Fiscal Federalism and the Political Economy of (De)centralization

Level: 
Master's
Course Status: 
Elective
CEU code: 
POLS5401
CEU credits: 
4
Academic year: 
2007/2008
Semester: 
Winter
Start and end dates: 
7 Jan 2008 - 28 Mar 2008
Instructor(s): 
Attila Folsz
Learning Outcomes: 
Students will be introduced to major normative and positive theories of decentralization. They will learn the theoretical approaches necessary to undertake empirical analyses of multi-level governing systems. They will get acquainted with recent worldwide developments in federal or decentralized governance.
Assessment : 
• Students are required to attend classes regularly and to participate actively in course discussions. • Students are expected to formulate comments and questions about the literature. These not more than half page long comments and questions will serve as basis for seminar discussions, and are be submitted in written form before the seminars. • Students are expected to make in-class presentations on the system of decentralization in their home countries or on some literature not included in the core readings. • On the 4th, 8th and 12th week students write 3 short (40 minutes) tests that only cover the topics of the preceding weeks t. • The course ends with an in-class closed-book final essay that covers the material of the entire course. Assessment: 3 short tests: 30 % In-class final essay: 35 % Written questions and comments: 10 % In-class presentation 15 % In-class participation 10 %

The aim of this course is to acquaint students with the major problems, theories and practices of vertical division of government authority within states.

Power of nation states is challenged simultaneously by supra- and sub-national bodies in the form of integration and regionalization/federalization. This course deals with the latter issue, namely how authority is shared between national and subnational levels of government..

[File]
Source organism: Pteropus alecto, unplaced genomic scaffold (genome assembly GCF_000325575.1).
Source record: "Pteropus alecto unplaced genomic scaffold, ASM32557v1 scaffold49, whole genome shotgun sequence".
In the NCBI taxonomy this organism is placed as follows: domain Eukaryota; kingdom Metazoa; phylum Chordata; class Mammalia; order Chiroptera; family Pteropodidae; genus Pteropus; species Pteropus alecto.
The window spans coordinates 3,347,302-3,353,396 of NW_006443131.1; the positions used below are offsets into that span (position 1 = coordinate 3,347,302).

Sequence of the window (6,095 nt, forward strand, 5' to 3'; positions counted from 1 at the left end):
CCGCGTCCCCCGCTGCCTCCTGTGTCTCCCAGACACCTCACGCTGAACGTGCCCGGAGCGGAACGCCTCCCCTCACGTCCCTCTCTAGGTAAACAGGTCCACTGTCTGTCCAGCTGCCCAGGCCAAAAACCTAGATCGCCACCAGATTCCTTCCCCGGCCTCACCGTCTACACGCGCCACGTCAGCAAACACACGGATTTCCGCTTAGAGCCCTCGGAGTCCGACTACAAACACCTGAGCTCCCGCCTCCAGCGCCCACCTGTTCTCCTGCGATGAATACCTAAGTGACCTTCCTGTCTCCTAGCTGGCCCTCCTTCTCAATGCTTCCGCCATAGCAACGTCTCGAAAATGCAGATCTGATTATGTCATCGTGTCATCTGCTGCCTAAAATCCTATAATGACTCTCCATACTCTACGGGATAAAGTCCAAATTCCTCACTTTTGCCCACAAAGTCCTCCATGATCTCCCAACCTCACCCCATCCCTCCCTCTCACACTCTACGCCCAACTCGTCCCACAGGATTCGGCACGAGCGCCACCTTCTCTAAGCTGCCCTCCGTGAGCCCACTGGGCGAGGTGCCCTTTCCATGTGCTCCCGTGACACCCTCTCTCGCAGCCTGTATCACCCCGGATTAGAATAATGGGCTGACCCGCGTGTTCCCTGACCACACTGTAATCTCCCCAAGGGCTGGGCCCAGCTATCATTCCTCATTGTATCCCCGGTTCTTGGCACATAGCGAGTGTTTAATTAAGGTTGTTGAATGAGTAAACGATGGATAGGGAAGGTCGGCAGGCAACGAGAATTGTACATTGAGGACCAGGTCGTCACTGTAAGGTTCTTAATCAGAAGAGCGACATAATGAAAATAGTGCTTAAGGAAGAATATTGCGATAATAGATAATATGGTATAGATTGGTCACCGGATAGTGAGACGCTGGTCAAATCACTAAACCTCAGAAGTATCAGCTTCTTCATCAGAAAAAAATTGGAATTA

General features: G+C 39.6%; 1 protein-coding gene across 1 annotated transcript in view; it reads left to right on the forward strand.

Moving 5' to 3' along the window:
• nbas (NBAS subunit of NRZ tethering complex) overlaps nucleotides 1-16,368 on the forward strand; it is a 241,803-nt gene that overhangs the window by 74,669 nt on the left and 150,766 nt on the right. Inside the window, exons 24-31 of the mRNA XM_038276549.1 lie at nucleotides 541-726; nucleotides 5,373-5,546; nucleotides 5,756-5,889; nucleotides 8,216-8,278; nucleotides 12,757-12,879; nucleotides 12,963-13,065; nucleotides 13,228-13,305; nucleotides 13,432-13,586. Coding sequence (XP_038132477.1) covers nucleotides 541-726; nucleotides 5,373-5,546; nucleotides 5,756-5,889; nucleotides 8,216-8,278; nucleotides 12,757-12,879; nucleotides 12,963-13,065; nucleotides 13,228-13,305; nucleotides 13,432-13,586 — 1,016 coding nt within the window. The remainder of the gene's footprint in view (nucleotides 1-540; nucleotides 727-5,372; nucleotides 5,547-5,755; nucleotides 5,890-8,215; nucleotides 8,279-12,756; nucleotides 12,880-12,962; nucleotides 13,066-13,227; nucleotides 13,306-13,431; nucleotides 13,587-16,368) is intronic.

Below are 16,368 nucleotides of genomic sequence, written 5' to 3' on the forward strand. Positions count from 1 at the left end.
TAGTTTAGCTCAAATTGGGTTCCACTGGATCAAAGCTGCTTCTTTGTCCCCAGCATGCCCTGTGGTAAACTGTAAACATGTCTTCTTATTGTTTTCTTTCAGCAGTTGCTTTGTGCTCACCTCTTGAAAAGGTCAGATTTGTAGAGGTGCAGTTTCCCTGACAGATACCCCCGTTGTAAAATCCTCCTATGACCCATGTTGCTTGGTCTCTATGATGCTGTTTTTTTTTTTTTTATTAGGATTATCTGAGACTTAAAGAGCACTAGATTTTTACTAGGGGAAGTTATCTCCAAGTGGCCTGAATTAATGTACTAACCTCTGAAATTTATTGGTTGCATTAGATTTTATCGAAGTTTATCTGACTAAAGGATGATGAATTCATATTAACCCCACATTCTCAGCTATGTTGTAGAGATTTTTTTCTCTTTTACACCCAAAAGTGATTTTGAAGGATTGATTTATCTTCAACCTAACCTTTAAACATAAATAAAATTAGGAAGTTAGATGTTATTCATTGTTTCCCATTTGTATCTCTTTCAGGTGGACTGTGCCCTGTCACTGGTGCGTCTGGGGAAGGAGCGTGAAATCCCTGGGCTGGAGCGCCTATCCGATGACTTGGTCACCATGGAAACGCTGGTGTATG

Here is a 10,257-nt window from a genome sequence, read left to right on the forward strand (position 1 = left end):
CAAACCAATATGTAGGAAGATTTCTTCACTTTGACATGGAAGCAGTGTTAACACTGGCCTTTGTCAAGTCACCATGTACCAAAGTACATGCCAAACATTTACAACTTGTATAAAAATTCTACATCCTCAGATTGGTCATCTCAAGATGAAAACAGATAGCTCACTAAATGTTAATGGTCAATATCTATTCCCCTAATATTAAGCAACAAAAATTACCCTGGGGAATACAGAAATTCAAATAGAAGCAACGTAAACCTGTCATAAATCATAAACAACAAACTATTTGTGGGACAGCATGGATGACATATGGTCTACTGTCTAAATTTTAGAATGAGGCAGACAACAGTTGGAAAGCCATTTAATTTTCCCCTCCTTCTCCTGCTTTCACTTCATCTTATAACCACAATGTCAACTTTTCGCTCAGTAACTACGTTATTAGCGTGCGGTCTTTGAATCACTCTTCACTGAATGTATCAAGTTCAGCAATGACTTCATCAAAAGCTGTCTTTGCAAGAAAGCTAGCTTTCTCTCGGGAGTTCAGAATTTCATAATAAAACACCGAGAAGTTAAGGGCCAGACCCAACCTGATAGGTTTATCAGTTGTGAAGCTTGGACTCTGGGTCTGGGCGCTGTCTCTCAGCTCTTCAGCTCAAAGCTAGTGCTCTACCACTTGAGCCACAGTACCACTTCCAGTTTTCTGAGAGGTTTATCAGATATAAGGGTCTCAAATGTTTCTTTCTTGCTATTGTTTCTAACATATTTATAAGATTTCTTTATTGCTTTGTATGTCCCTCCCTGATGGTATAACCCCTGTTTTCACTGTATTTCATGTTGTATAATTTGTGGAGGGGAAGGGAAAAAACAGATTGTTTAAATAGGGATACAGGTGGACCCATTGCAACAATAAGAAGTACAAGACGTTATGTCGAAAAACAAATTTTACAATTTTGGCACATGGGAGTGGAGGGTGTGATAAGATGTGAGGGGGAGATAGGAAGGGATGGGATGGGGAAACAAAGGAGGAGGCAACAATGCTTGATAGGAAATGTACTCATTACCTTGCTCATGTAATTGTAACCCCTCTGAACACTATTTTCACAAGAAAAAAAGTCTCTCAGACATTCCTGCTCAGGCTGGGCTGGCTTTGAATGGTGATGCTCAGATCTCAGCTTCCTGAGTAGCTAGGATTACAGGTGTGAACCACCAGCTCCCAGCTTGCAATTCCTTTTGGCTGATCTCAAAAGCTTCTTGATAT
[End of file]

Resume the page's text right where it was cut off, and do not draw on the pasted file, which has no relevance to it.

The course considers decentralization from two angles: The abstract normative approach of fiscal federalism discusses the various aspects of an optimal share of responsibilities, while the positive approach of political economy focuses on different trade-offs of decentralization and on how various interests and institutions deviate outcomes from a hypothetical optimum. Apart from these theoretical approaches we also analyze from a comparative perspective how actual federal arrangements actually work in the world, with a special emphasis on Central and Eastern Europe. 

This is an MA course on different forms of political change. In the first part of the semester we examine some general evolutionary forms of social change i. e. theories of modernization and development. In the second part, we shall discuss revolutions in theoretical and historical comparative perspective. Conservative, constitutional, Marxist, psychological and mobilization theories as well as structuralist approaches to the phenomenon of revolution will be analysed. Here, we also focus on the historical processes of some revolutions more empirically. Finally, in the third part of the semester, we shall cover evolutionary forms of (more narrowly understood) political change, and their social consequences. Transition and consolidation theories will be discussed and criticized, together with the ideas of democracy promotion. Students will have to follow the readings every week by reading the texts before each class.